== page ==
Japan Avoids U.S. Auto Tariffs for Now

Japanese Prime Minister Shinzo Abe and President Donald Trump agreed to begin trade negotiations last week. Warrington Shaw analysts said the agreement between the leaders temporarily protects Japan’s auto industry from additional export duties which are a significant problem for an economy, which is heavily reliant on exports.

The U.S. and Japan released a joint statement announcing that their discussions will focus on trade in Japan’s auto and farming industries. The statement revealed that an agreement regulating the auto industry would be drafted with the intent of bolstering production and employment in the U.S., according to Warrington Shaw analysts.

Trump has emphasized his ongoing dissatisfaction with Japan’s substantial trade surplus with the U.S., according to Warrington Shaw. Nearly 66 percent of the $69 billion trade surplus is rooted in Japan’s auto exports, and Trump is insisting that a bilateral agreement be put in place to address the issue.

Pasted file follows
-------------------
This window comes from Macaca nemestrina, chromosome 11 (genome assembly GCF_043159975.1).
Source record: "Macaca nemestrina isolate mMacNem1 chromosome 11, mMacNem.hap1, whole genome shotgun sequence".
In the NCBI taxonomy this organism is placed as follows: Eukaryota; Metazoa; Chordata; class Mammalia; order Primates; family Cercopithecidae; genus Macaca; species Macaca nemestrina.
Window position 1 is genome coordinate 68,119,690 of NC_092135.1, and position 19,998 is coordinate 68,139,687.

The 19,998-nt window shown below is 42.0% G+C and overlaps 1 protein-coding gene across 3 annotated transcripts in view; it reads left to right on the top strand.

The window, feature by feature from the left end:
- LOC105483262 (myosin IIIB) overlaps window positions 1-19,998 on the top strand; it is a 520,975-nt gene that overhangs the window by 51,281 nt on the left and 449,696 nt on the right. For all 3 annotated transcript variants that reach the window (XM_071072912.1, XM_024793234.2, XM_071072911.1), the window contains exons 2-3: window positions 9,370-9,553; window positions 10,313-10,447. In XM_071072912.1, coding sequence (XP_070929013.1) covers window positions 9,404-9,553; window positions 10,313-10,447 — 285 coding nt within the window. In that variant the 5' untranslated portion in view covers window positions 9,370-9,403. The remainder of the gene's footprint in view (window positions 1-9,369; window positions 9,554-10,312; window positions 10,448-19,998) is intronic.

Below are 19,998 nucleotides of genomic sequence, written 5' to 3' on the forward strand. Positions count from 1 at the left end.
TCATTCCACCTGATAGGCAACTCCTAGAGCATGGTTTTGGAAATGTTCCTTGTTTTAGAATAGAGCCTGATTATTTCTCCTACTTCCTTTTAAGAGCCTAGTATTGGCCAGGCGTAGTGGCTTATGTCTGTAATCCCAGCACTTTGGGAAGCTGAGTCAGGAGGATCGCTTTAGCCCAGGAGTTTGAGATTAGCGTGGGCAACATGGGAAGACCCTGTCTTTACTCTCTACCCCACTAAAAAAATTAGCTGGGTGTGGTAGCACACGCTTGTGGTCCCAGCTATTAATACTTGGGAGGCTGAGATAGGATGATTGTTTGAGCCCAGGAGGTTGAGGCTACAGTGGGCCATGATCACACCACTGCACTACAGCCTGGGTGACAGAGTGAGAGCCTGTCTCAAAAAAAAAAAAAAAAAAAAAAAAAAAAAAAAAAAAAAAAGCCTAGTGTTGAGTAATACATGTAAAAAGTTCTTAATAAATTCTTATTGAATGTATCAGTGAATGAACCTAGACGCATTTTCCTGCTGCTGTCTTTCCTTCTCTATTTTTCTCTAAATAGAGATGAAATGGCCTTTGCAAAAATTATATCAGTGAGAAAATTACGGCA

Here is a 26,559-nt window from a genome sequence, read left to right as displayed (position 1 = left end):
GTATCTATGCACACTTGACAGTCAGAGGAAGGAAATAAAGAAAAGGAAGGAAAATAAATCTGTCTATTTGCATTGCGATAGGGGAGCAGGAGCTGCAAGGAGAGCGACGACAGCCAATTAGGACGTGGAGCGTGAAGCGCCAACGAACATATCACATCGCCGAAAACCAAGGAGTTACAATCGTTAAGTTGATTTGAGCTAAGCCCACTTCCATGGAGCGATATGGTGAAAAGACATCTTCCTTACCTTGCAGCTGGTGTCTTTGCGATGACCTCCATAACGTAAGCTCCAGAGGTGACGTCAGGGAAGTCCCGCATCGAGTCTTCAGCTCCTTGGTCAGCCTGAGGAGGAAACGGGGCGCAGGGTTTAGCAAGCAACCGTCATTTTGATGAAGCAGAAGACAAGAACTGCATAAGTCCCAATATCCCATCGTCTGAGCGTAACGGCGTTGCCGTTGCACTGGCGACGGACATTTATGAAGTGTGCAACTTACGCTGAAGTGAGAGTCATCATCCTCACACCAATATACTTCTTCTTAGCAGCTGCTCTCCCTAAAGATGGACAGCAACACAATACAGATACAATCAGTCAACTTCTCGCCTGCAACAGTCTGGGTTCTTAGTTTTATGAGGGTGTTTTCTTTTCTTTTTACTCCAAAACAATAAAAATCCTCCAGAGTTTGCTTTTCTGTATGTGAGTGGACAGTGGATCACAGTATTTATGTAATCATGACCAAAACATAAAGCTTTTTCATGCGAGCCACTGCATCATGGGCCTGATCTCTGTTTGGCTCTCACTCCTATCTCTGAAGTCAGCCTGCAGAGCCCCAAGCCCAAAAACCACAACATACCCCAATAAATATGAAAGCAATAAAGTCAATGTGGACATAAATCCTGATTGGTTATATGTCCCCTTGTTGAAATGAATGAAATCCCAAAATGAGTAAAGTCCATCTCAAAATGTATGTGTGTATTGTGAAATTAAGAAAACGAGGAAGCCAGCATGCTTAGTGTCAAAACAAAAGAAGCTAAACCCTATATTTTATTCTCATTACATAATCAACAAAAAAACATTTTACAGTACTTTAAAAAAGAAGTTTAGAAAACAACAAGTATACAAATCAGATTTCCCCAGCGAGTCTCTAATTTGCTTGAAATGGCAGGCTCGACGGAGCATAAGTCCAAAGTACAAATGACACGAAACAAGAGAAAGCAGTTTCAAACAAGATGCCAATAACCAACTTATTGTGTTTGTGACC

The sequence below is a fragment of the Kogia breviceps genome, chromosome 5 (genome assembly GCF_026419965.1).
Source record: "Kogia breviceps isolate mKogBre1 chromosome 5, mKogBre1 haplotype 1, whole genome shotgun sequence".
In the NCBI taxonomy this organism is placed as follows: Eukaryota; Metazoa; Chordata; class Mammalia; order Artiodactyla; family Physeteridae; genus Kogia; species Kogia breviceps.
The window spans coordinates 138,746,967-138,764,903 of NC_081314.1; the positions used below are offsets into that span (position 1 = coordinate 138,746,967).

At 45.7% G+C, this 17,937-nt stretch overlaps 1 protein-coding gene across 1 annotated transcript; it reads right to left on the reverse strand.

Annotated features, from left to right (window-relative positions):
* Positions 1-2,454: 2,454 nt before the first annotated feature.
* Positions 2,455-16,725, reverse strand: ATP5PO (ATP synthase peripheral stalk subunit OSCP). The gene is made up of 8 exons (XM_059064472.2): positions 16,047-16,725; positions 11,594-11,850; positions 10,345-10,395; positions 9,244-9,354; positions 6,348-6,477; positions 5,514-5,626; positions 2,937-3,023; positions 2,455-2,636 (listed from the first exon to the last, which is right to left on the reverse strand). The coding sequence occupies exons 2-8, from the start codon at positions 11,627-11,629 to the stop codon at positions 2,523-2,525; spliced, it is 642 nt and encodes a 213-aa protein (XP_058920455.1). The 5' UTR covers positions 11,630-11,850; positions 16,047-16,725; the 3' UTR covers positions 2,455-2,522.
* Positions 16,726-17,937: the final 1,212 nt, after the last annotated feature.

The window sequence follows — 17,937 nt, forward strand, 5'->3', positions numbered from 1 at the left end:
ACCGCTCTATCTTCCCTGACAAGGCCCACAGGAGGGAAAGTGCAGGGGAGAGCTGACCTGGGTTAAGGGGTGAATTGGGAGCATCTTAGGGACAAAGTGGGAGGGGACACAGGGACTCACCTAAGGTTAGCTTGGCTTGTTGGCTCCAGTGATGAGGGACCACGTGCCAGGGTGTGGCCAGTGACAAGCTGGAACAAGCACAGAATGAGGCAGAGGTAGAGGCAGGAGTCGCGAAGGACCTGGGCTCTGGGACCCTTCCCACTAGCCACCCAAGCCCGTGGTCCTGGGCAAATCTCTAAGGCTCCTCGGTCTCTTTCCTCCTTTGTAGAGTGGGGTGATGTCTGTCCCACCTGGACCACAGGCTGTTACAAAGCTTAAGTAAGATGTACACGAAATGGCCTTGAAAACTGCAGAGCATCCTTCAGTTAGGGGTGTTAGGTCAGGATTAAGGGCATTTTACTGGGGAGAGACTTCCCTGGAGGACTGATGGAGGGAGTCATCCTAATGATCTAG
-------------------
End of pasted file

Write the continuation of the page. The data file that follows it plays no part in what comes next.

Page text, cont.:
Japan was initially against the notion of the straight bilateral free trade agreement that Trump was seeking. Both sides have shown a willingness to compromise and have settled on a deal that allows Japan to avoid a 25-percent tariff on auto exports and Trump is happy to have convinced Japan to discuss a two-way trade agreement, Warrington Shaw.

Trump has said that the future looks bright for the United States’ trading relationship with Japan.

Japan had been concerned that Trump could insist on a decrease in the number of vehicles imported from Japan or that he could decide to impose harsh import tariffs, citing national security concerns.

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